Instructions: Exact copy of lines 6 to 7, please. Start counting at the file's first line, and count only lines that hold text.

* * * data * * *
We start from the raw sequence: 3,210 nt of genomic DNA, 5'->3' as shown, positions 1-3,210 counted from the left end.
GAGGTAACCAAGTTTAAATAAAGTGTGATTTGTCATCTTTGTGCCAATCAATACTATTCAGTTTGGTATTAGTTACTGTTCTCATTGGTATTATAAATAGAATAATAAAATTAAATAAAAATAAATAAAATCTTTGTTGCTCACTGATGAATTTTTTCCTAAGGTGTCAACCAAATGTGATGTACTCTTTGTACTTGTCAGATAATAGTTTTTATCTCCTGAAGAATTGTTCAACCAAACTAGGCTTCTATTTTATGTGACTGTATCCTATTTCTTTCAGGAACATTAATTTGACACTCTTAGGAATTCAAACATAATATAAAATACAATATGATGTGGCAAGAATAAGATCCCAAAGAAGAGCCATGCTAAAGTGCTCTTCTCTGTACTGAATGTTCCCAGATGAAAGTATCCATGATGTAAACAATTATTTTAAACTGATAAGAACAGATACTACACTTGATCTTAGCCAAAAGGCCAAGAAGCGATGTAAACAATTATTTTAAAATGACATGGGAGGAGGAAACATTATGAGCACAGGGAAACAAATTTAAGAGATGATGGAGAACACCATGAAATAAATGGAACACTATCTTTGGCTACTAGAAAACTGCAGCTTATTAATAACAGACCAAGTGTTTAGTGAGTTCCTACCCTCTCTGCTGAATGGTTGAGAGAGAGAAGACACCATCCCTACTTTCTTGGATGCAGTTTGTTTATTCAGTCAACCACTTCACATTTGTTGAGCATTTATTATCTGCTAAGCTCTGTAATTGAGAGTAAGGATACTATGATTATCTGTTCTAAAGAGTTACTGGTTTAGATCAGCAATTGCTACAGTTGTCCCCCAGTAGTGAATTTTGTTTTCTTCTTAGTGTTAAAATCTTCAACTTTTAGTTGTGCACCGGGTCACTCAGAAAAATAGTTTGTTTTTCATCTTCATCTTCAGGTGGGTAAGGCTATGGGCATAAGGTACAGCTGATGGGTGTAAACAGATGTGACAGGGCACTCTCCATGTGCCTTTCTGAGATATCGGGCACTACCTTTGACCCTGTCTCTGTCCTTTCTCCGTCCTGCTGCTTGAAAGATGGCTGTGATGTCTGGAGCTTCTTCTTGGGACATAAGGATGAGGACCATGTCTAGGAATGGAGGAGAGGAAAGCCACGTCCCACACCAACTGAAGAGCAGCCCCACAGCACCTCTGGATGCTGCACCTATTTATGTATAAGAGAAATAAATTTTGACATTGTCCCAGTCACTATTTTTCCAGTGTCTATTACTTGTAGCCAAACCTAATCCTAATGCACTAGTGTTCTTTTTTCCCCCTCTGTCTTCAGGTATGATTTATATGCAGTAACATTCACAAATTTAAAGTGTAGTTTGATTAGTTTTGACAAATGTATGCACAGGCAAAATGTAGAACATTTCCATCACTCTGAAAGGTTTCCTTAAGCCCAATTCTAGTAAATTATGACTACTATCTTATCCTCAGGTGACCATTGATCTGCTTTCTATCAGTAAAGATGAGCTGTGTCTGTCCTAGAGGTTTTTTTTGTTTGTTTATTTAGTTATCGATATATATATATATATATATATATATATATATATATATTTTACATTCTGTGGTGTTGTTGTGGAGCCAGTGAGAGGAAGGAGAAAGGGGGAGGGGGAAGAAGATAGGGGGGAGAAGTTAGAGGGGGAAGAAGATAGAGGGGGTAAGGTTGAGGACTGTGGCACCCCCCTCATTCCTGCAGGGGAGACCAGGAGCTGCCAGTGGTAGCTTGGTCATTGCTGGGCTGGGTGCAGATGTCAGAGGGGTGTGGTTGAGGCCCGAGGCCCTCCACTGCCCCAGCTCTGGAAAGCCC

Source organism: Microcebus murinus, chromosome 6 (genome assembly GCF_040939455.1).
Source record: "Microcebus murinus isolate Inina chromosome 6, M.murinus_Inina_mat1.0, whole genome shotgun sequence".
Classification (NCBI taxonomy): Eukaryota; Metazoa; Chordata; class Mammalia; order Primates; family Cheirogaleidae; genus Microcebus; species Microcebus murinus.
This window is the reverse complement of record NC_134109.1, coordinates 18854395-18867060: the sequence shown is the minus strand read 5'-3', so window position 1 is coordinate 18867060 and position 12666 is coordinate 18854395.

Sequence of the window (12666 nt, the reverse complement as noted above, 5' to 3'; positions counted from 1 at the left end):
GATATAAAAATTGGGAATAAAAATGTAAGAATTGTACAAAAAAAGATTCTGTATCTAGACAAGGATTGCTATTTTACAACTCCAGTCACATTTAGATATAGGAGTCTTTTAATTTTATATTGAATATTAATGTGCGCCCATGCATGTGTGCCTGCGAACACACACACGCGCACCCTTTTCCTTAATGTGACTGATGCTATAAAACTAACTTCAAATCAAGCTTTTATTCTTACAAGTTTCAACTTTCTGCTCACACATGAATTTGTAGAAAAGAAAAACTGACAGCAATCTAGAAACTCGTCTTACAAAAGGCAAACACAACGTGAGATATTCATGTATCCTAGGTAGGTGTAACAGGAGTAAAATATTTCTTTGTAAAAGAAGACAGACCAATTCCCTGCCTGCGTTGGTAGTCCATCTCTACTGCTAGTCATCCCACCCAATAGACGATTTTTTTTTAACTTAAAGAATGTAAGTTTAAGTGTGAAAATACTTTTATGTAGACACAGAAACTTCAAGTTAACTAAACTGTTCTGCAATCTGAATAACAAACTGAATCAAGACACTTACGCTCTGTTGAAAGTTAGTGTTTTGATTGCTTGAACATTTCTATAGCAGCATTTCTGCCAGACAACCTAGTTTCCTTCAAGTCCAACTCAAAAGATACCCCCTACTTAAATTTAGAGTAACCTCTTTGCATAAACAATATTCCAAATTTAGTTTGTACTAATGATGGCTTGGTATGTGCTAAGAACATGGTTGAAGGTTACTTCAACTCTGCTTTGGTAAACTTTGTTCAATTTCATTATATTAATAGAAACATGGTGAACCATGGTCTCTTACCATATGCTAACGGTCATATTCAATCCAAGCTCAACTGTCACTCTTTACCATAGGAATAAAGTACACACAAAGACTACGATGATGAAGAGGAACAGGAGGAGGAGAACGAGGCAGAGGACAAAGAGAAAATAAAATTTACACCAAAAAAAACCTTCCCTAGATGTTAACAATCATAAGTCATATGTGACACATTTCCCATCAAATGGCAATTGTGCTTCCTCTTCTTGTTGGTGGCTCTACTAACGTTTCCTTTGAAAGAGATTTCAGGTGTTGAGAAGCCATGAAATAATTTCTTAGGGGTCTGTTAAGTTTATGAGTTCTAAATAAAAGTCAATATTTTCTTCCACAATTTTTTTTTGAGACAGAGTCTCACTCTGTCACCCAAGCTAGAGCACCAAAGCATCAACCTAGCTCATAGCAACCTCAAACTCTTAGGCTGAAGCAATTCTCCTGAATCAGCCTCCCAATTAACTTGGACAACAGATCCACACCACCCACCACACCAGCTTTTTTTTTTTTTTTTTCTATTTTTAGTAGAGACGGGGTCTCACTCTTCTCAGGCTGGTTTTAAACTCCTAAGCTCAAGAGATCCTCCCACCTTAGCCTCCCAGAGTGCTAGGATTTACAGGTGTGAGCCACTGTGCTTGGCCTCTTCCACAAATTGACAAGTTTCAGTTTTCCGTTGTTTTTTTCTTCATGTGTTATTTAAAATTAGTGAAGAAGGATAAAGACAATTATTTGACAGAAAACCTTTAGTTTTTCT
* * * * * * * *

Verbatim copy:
This window is the reverse complement of record NC_134109.1, coordinates 18854395-18867060: the sequence shown is the minus strand read 5'-3', so window position 1 is coordinate 18867060 and position 12666 is coordinate 18854395.

Sequence of the window (12666 nt, the reverse complement as noted above, 5' to 3'; positions counted from 1 at the left end):